Sustainability. We hear this term used often today with respect to environmental practices and how individuals and companies should conduct their business. In general terms, sustainability is the endurance of systems and processes. I guess my take is a little more personal, probably influenced somewhat by fact that some of us are in or approaching the twilight (hopefully!) of our careers.
I’m a Detroit Tigers fan, so I relate many things in life to baseball, and I think baseball offers a great analogy in this case. When a Tigers player gets injured or retires from the game, it provides an opportunity for a new player. Hopefully, this player has the talent and is properly trained to fill the vacated role. Successful, well-managed teams seem to make these adjustments seamlessly. Less successful, or less well-managed teams don’t. (See: Detroit Lions.) Successful teams build by acquiring a few select people through free agency but the core of their success is the farm system, where new blood is added and cultivated and readied for the “Bigs.”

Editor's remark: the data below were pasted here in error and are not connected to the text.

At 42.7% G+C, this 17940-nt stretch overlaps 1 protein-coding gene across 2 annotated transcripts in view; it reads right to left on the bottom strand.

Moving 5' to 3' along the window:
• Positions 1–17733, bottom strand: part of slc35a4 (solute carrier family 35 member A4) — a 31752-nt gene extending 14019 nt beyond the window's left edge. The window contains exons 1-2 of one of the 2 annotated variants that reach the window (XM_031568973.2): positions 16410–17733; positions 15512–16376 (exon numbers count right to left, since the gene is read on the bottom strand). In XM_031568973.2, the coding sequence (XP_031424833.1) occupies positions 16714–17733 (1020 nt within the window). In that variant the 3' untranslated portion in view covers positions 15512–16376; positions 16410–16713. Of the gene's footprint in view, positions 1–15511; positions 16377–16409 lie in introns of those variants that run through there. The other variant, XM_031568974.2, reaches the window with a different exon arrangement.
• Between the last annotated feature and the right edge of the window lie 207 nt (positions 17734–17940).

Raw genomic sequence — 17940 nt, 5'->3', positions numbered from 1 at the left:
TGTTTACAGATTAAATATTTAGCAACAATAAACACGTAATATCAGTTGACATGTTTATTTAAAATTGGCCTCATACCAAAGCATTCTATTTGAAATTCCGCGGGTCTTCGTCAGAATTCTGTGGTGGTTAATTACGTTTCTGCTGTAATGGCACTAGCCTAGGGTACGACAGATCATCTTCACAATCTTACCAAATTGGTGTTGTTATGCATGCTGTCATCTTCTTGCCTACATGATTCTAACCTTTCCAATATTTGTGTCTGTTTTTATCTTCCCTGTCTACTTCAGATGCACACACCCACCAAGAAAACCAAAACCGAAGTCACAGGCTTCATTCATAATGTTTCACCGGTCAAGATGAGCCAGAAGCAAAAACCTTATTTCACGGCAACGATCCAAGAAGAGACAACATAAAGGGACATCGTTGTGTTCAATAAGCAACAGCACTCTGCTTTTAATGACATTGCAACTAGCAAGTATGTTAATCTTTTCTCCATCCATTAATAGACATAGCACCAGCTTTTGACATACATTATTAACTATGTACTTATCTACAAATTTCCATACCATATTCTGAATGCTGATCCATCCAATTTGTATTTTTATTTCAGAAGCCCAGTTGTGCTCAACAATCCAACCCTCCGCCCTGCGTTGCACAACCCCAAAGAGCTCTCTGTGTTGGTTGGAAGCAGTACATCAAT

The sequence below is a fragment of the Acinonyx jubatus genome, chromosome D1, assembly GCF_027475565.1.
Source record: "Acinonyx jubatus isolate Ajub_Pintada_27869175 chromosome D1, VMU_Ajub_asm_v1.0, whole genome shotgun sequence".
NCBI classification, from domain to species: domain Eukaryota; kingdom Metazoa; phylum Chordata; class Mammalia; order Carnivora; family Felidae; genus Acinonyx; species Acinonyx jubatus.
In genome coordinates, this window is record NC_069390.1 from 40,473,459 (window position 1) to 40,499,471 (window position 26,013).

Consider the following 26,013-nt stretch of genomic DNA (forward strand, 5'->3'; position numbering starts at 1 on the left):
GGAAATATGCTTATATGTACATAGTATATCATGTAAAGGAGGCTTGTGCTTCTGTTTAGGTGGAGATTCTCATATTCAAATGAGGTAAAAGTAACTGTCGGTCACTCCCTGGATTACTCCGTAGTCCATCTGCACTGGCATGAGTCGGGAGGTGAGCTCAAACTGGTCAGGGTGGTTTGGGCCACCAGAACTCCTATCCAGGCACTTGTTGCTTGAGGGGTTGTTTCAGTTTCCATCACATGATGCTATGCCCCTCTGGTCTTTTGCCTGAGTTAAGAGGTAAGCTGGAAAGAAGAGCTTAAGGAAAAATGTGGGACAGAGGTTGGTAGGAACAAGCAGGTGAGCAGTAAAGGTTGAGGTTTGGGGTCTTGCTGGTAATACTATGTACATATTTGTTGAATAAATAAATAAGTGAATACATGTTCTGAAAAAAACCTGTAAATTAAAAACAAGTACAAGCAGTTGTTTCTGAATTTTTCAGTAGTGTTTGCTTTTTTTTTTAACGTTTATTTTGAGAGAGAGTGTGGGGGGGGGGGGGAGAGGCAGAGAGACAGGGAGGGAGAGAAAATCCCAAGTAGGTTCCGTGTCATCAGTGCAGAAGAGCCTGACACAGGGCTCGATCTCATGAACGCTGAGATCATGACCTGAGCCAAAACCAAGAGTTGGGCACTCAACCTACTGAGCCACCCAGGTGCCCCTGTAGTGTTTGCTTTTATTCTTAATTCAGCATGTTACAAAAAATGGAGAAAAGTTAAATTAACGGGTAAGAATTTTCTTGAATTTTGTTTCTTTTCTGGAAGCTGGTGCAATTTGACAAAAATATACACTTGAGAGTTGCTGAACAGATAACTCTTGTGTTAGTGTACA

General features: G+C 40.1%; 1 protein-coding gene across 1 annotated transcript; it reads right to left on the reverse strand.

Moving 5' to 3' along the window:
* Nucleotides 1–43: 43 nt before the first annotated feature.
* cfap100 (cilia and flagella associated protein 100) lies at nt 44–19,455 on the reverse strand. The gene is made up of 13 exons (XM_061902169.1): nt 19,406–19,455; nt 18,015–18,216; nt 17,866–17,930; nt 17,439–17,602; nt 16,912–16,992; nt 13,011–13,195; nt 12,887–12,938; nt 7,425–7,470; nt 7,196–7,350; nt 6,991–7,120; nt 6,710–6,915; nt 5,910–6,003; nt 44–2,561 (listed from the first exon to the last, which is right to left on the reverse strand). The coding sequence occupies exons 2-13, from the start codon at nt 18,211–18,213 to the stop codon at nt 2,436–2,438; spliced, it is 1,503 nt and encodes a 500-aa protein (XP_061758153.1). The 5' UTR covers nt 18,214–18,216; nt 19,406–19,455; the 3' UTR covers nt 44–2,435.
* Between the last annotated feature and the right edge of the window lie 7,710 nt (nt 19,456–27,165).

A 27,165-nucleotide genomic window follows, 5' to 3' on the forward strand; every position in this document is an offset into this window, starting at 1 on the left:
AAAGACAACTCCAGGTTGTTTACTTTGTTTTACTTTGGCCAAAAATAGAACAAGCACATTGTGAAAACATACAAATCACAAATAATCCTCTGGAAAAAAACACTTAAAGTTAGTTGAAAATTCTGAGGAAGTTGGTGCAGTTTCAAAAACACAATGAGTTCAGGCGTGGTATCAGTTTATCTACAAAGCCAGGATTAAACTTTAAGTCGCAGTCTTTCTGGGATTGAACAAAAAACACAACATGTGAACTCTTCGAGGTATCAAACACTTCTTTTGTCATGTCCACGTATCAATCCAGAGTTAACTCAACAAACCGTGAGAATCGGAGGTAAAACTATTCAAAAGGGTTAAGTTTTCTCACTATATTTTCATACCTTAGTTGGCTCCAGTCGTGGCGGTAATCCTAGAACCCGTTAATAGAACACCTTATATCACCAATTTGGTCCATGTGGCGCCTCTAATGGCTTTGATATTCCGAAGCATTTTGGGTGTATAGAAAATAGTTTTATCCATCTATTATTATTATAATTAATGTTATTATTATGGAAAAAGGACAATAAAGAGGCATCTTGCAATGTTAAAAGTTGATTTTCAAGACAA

I attended the annual MWEA Industrial Pretreatment Program training in Lansing this fall, where the vast majority of attendees were either in, or quickly approaching, the last years of their careers. I had to ask myself, “How is the farm system looking for wastewater treatment operators in Michigan?” In truth, from an overall industry standpoint, not all that great. There seem to be job postings everywhere and there are not many young people gravitating to our business.
Here at IAI, I think we are in much better shape than most, as I have had the pleasure in meeting many new and or young professionals recently added to our family. Our managers do a great job of promoting IAI, finding new people and bringing them into the fold when opportunities exist. I would encourage you all to continue this effort and expand it, if possible. I think the sustainability of our field, and even our company, hinges on finding and acquiring good talent. As we grow and provide new opportunities for everyone, we need to be mindful of where our replacements are coming from, and ask ourselves, are they ready for an opportunity?Share this: